Adventure

For An Unmatched Nature Experience, Make Your Way To Japan’s Tohoku Region

It's pretty normal to be left breathless in Tohoku.

Brought to you by Japan National Tourism Organization

Go on a journey of endless discovery in Japan.

It’s pretty normal to be breathless in Tohoku: between the bubbling hot springs, weeping cherry trees, so-called ‘snow monsters’, and mountain hikes through gorgeous deciduous forests, the Japanese region is almost too beautiful.

Covering the north of Honshu, Japan’s main island, Tohoku is a nature-lover’s paradise – a mountainous region with sweeping, largely untouched forests, save for the ancient shrines.

It’s best to think of the region as four separate places, as each season brings its own charms and attractions. Sure, Spring in Japan is a given, but between the powder-snow perfection of Mount Zao, the incredible colours of the deciduous season, and Summer’s sunny reprieve from the Australian winter, it’s easy to imagine making repeat trips to catch ’em all. Here are six top-notch experiences to get you started.

Cruise Along The Coast

 

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Overlooking the Sanriku Coast – a set of dramatic cliffs, coves and bays – would be a mistake.

Of the many stunning spots, the 8km Kitayamazaki Coast is a must. Take it all in at the Observatory, head on a boat cruise, and see if you can spot an eagle at Unosu, a set of five almost identical 200m-tall cliffs.

 

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But the jewel of the coast might be Tashiro Island, famous for its massive cat population and cat shrine. You know the one.


Get Teary Over Japan’s Ginormous Weeping Cherry Tree

When it comes to cherry blossoms, it’s hard to look past Miharu Takizakura. No, really: the 1000-plus-year-old tree is giant, standing at 12m tall and spreading 22m east to west.

Located in Miharu, the tree flowers mid- to late April, though don’t make the mistake of saying it’s merely in bloom. This tree ‘weeps’, with masses of pink flowers hang off the tree’s many branches, cascading down and swaying in the wind. Nothing quite captures its majesty, though plenty of photographers have tried.

If you’re hunting for cherry blossoms, a visit to Kitakami is another must. By the river, more than 10,000 trees bloom come late April, creating a pastel-pink 2km tunnel to stroll through.


Fujiwara Autumn Festival

Each November, Chusonji temple holds a three-day festival to celebrate and remember the Fujiwara family who built it.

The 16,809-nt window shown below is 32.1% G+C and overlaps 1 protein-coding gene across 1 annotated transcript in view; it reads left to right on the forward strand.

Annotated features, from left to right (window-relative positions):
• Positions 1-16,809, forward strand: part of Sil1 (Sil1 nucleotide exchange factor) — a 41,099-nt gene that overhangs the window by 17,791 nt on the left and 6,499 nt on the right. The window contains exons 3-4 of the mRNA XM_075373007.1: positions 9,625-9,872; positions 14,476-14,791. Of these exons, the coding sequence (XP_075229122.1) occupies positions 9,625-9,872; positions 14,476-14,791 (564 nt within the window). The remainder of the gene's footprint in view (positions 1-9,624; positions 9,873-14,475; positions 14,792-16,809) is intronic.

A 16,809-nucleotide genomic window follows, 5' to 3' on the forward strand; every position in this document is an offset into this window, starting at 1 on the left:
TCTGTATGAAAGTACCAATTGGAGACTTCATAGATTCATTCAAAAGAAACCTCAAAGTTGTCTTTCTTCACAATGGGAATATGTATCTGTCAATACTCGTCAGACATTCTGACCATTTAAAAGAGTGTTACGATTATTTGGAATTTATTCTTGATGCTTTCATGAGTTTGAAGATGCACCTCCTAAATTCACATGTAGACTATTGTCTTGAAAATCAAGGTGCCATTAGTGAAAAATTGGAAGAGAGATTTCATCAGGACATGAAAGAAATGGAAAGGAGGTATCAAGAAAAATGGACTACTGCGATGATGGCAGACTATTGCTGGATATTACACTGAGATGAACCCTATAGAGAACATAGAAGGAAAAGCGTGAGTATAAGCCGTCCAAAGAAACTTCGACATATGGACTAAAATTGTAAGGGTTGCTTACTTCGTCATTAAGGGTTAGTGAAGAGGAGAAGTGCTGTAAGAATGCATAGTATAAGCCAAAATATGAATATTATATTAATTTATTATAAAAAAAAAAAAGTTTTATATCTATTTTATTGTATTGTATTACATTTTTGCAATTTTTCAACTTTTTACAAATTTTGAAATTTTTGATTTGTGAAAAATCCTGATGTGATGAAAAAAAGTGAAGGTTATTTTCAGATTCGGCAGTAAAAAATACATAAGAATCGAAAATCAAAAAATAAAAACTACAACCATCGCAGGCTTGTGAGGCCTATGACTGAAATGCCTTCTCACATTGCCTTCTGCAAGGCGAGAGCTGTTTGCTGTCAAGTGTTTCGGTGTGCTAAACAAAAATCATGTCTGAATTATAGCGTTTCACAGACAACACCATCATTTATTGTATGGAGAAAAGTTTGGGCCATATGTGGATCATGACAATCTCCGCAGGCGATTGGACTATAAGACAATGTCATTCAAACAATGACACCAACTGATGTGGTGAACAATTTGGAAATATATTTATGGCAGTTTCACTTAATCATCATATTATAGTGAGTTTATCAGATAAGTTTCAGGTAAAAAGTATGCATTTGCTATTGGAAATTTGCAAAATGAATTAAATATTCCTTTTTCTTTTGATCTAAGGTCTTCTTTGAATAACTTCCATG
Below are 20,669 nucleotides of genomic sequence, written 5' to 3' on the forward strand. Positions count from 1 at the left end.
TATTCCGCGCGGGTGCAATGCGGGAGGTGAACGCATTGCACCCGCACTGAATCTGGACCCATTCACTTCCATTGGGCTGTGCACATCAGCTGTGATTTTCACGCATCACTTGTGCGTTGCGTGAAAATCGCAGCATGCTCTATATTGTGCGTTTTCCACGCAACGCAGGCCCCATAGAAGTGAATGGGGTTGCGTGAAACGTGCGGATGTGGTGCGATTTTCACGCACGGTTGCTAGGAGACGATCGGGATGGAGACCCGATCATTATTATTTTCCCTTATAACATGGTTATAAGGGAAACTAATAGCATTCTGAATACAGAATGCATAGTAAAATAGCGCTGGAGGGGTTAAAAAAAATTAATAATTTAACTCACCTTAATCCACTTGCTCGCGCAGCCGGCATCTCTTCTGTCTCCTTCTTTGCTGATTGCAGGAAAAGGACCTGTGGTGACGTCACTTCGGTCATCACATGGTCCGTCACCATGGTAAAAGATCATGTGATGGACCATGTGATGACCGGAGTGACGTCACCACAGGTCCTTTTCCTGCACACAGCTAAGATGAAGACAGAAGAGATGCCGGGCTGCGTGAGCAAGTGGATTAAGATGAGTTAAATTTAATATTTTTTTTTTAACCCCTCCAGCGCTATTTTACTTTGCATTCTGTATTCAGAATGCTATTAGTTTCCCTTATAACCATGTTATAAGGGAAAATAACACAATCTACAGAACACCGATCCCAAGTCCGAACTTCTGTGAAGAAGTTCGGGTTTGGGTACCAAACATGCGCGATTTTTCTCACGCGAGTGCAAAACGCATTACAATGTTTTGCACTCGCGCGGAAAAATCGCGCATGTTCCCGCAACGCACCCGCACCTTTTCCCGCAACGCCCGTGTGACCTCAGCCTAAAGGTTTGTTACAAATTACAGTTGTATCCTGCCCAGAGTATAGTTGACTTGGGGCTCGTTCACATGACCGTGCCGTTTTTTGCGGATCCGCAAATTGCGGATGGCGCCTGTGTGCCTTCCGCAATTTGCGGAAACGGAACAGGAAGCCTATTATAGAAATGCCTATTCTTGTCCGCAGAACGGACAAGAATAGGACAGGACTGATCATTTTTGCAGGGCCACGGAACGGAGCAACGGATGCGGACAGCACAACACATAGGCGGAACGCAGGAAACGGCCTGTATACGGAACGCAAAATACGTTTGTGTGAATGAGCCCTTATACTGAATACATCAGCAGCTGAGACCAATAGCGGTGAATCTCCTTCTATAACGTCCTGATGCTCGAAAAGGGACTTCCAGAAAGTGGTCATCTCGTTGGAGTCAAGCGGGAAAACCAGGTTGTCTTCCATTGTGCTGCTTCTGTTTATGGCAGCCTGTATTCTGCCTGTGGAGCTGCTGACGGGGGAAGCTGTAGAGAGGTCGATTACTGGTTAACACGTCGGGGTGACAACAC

The celebrations bring alive centuries-old traditions, including an authentic Noh play and a parade to the temple’s Golden Pavilion where everyone dresses in ornate Heian period robes, the style dating back to the 1100s.

The only thing more jaw-dropping than the parade’s end at the temple’s hall, covered floor-to-ceiling in gold, are the giant chrysanthemums across the grounds, which flourish in fire red for the occasion.


Hike Through One Of Japan’s Most Ecologically Rare Regions

 

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Shirakami Sanchi is arguably Japan’s best hiking region, thanks to the diversity of waterfall walks, gorges, upsettingly pretty lakes, and even a “mini Grand Canyon”. And, best of all, there are walks for novices and expert hikers alike.

The most popular is the Anmon Falls, a trio of waterfalls which journey deep into the virgin beech forest – the only one left in Japan.

Second is Nihon Canyon, an impressive sight which connects via walking trail to Juniko, a set of more than 12 lakes where many camp and fish in warmer months.

Shirakami Sanchi offers too many sites to list, but other highlights are Tanashiro Swamp, and the steep but rewarding trail to the top of Mount Futatsumori, which lets you gaze down on the World Heritage Site’s protected forests. It’s best to get a car to drive around and see it all.


Scale The Stunning, Sacred Mount Osorezan

 

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One of Japan’s most sacred spaces, Mount Osorezan’s sulfur lake, eight peaks and vibrant multi-colour rivers together mirror Buddhism’s image of paradise and hell – suitably, its name translates as “fear mountain”.

While the most remote site on this list, you won’t regret the trip to Osorezan: it’s meditative, slightly eerie, and its beauty is one-of-a-kind. Better yet, the temple includes overnight accommodation, with access to the ground’s onsens. Nothing scary about that.


Ski Around Snow Monsters

Mount Zao might be home to one of Japan’s most surreal natural wonders: in winter, its trees become “monsters” as the heavy snowfall freezes in the wind, giving them a unique, awe-inspiring shape.

They’re at their finest around mid-February – at Zao Onsen and Ski Resort, you can cut shapes between the towering masses on the smooth, powdery snowfields, making for a ski experience like no other. Or, if sport’s not your thing, a gondola and ropeway lets spectators take in the sights, too.

At sunset, you can grab a hot chocolate and watch the monsters light up from the summit café, before a well-deserved onsen bath.

(Lead image courtesy of the Japan National Tourism Organization)